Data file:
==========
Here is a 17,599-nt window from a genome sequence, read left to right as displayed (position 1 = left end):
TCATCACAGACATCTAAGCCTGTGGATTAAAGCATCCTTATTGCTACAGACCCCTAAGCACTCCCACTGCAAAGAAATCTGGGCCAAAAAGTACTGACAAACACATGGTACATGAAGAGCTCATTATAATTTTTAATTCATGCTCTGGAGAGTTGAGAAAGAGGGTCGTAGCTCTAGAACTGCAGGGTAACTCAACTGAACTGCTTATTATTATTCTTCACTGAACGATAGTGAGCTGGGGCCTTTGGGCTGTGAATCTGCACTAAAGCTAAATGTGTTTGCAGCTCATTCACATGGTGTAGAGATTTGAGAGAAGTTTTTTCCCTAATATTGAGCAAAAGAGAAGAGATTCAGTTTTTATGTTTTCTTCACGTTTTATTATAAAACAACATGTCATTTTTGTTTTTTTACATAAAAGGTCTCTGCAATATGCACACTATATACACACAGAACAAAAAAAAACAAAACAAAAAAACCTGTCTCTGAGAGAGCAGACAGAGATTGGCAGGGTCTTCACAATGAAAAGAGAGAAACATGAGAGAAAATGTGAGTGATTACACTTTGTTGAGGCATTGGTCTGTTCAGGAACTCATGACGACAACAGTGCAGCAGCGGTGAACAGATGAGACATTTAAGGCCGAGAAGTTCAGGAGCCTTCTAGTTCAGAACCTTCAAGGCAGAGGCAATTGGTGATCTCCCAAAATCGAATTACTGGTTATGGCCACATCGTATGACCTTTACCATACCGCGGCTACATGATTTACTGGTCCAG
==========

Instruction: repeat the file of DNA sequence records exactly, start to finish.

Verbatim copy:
Here is a 17,599-nt window from a genome sequence, read left to right as displayed (position 1 = left end):
TCATCACAGACATCTAAGCCTGTGGATTAAAGCATCCTTATTGCTACAGACCCCTAAGCACTCCCACTGCAAAGAAATCTGGGCCAAAAAGTACTGACAAACACATGGTACATGAAGAGCTCATTATAATTTTTAATTCATGCTCTGGAGAGTTGAGAAAGAGGGTCGTAGCTCTAGAACTGCAGGGTAACTCAACTGAACTGCTTATTATTATTCTTCACTGAACGATAGTGAGCTGGGGCCTTTGGGCTGTGAATCTGCACTAAAGCTAAATGTGTTTGCAGCTCATTCACATGGTGTAGAGATTTGAGAGAAGTTTTTTCCCTAATATTGAGCAAAAGAGAAGAGATTCAGTTTTTATGTTTTCTTCACGTTTTATTATAAAACAACATGTCATTTTTGTTTTTTTACATAAAAGGTCTCTGCAATATGCACACTATATACACACAGAACAAAAAAAAACAAAACAAAAAAACCTGTCTCTGAGAGAGCAGACAGAGATTGGCAGGGTCTTCACAATGAAAAGAGAGAAACATGAGAGAAAATGTGAGTGATTACACTTTGTTGAGGCATTGGTCTGTTCAGGAACTCATGACGACAACAGTGCAGCAGCGGTGAACAGATGAGACATTTAAGGCCGAGAAGTTCAGGAGCCTTCTAGTTCAGAACCTTCAAGGCAGAGGCAATTGGTGATCTCCCAAAATCGAATTACTGGTTATGGCCACATCGTATGACCTTTACCATACCGCGGCTACATGATTTACTGGTCCAG